asses. And they're especially rough on "pretty boys". Pretty boys 

almost always have to ugly themselves up in order to gain a little 

respect. Critics didn't start to take Tom Cruise seriously till he 

gained the weight and shaved his hair to play Ron Kovic in Born 

On The Forth Of July. When did George Clooney win his Oscar? 

When he gained 40 lbs.

Rob's fans best prepare themselves. Or...sit his "character" roles 

out. Which is what I would call...a fair weather fan.
This is Hollywood's preferred method of CLONING! Get it! 

Taylor Lautner is a recent example. This is really about the destruction of beauty. The destruction of illusion. Who in the fuck wants to watch that! Look at DeNiro now for crissakes! Is that what you want for Rob?  And Elizabeth Taylor deliberately destroying her beauty and then going under the knife to try to get it back. Madness. Oh and Matt Damon's body after Bourne.

The Inscription of the Body:

Modern society is perverse, not because it has tried to repress sex and succeeded only  in producing deformed expressions of the sexual instinct, but because of the type of power it has brought to bear on the body. Far from limiting sexuality, it has extended its various forms, penetrating it with its power..... those identified with certain places (the home, the school, the prison - (my addition:Hollywood producers and actors) - all correspond to precise procedures of power. They are extracted from people's bodies, from the infinite possibilities of their pleasures, and frozen into a particular rigid stance (read Taylor Lautner). (Michel Foucault The Will to Truth-Alan Sheridan p. 175-6)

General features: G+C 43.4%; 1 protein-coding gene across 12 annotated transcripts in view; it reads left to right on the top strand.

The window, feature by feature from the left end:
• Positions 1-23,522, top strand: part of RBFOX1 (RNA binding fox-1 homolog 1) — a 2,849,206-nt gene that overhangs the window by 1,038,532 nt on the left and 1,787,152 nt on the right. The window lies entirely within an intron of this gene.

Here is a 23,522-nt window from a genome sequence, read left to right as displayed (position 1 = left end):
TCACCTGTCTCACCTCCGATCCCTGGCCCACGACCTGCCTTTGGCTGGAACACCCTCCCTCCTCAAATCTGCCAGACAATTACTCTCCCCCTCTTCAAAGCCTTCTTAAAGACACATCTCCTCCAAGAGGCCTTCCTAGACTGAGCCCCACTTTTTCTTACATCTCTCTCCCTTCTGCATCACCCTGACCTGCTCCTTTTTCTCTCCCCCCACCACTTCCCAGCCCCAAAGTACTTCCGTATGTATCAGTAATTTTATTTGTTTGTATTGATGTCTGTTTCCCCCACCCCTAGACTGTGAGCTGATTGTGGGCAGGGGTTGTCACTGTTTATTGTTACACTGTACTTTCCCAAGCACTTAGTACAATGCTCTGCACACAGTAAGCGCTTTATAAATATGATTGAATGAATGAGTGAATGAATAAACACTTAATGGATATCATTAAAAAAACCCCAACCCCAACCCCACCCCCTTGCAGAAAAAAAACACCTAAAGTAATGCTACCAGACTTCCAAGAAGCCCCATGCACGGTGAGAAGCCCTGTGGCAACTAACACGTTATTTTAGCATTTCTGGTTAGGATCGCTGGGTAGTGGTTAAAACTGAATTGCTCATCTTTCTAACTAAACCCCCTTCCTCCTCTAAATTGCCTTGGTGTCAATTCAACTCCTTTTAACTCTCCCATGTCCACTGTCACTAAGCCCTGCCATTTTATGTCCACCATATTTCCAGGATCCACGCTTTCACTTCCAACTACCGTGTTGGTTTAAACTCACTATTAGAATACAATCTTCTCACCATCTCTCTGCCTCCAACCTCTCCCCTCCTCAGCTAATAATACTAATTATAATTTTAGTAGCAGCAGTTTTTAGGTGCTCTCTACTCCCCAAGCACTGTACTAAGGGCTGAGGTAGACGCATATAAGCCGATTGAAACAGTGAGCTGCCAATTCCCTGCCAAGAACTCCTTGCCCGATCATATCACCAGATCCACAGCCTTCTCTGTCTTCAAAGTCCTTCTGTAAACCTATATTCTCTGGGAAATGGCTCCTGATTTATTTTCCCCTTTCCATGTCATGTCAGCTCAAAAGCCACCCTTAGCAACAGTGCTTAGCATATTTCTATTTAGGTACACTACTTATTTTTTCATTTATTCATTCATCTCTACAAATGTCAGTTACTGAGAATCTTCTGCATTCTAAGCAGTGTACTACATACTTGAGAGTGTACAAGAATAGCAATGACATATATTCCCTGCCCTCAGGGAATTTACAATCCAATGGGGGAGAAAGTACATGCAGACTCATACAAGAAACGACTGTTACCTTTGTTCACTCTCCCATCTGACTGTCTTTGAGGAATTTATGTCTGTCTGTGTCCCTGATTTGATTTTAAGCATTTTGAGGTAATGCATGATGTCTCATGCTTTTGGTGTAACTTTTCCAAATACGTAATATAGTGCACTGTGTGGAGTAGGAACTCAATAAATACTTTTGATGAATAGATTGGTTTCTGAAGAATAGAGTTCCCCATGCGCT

As Foucault demonstrated at length in "Surveiller et Punir" it is these micro-mechanisms of power that, since the late 18th century, have played an increasing part in the management of people's lives through direct action on their bodies: they operate not through a code of law, but through a technology of normalization, not by punishment, but by control, at levels and in forms that go beyond the state and its machinery.... We must free ourselves from this image of power as law and sovereignty, says Foucault, if we are to understand how power actually operates  in our technologically advanced societies. Foucault has two aims in this proposed series of studies: to show that sex - an area where, above all others, power seems to function in terms of prohibition - is not, in fact, subjected to power in this way and, second, to formulate an alternative theory of power, 'another grid for deciphering history'. 'We must at the same time conceive of sex without the law and power without the king.'(Sheridan MFTWTT 183)

.... Power is ubiquitous, not because it is able to assemble everything under its invincible unity, but because it is produced at every moment, at every point, or rather in every relation of one point with another. (Sheridan MFTWTT 184)